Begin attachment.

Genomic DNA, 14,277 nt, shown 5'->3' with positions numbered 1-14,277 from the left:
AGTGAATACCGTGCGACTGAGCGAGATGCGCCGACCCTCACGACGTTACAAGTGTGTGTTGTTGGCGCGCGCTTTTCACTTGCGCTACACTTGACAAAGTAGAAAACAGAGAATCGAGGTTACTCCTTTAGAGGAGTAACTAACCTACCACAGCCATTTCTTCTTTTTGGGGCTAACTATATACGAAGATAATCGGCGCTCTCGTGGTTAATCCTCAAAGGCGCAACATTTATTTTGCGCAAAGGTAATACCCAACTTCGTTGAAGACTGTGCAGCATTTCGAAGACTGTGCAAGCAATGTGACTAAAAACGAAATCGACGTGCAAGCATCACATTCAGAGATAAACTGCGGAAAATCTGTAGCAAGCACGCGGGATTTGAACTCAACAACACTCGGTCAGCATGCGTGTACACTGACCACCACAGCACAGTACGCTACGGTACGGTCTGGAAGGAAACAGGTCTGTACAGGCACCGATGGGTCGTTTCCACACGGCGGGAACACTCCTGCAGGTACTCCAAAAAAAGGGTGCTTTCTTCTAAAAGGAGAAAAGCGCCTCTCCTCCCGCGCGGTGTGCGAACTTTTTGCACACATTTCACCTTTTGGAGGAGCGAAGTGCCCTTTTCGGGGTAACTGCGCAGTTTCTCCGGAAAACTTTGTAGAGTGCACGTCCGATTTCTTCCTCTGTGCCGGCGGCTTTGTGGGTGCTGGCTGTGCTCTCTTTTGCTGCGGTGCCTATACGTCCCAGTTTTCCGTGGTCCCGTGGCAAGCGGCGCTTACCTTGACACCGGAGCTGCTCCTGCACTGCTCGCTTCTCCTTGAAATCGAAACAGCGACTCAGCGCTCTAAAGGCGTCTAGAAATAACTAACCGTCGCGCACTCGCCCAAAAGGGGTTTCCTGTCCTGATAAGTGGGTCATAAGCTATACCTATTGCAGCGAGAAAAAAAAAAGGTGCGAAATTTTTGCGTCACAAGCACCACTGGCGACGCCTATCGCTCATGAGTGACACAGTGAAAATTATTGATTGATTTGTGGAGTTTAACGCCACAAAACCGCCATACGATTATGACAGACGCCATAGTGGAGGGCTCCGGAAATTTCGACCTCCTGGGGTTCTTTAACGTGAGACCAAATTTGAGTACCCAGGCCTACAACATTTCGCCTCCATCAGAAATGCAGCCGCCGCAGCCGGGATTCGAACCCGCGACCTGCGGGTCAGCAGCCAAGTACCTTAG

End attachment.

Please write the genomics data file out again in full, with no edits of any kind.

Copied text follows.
Genomic DNA, 14,277 nt, shown 5'->3' with positions numbered 1-14,277 from the left:
AGTGAATACCGTGCGACTGAGCGAGATGCGCCGACCCTCACGACGTTACAAGTGTGTGTTGTTGGCGCGCGCTTTTCACTTGCGCTACACTTGACAAAGTAGAAAACAGAGAATCGAGGTTACTCCTTTAGAGGAGTAACTAACCTACCACAGCCATTTCTTCTTTTTGGGGCTAACTATATACGAAGATAATCGGCGCTCTCGTGGTTAATCCTCAAAGGCGCAACATTTATTTTGCGCAAAGGTAATACCCAACTTCGTTGAAGACTGTGCAGCATTTCGAAGACTGTGCAAGCAATGTGACTAAAAACGAAATCGACGTGCAAGCATCACATTCAGAGATAAACTGCGGAAAATCTGTAGCAAGCACGCGGGATTTGAACTCAACAACACTCGGTCAGCATGCGTGTACACTGACCACCACAGCACAGTACGCTACGGTACGGTCTGGAAGGAAACAGGTCTGTACAGGCACCGATGGGTCGTTTCCACACGGCGGGAACACTCCTGCAGGTACTCCAAAAAAAGGGTGCTTTCTTCTAAAAGGAGAAAAGCGCCTCTCCTCCCGCGCGGTGTGCGAACTTTTTGCACACATTTCACCTTTTGGAGGAGCGAAGTGCCCTTTTCGGGGTAACTGCGCAGTTTCTCCGGAAAACTTTGTAGAGTGCACGTCCGATTTCTTCCTCTGTGCCGGCGGCTTTGTGGGTGCTGGCTGTGCTCTCTTTTGCTGCGGTGCCTATACGTCCCAGTTTTCCGTGGTCCCGTGGCAAGCGGCGCTTACCTTGACACCGGAGCTGCTCCTGCACTGCTCGCTTCTCCTTGAAATCGAAACAGCGACTCAGCGCTCTAAAGGCGTCTAGAAATAACTAACCGTCGCGCACTCGCCCAAAAGGGGTTTCCTGTCCTGATAAGTGGGTCATAAGCTATACCTATTGCAGCGAGAAAAAAAAAAGGTGCGAAATTTTTGCGTCACAAGCACCACTGGCGACGCCTATCGCTCATGAGTGACACAGTGAAAATTATTGATTGATTTGTGGAGTTTAACGCCACAAAACCGCCATACGATTATGACAGACGCCATAGTGGAGGGCTCCGGAAATTTCGACCTCCTGGGGTTCTTTAACGTGAGACCAAATTTGAGTACCCAGGCCTACAACATTTCGCCTCCATCAGAAATGCAGCCGCCGCAGCCGGGATTCGAACCCGCGACCTGCGGGTCAGCAGCCAAGTACCTTAG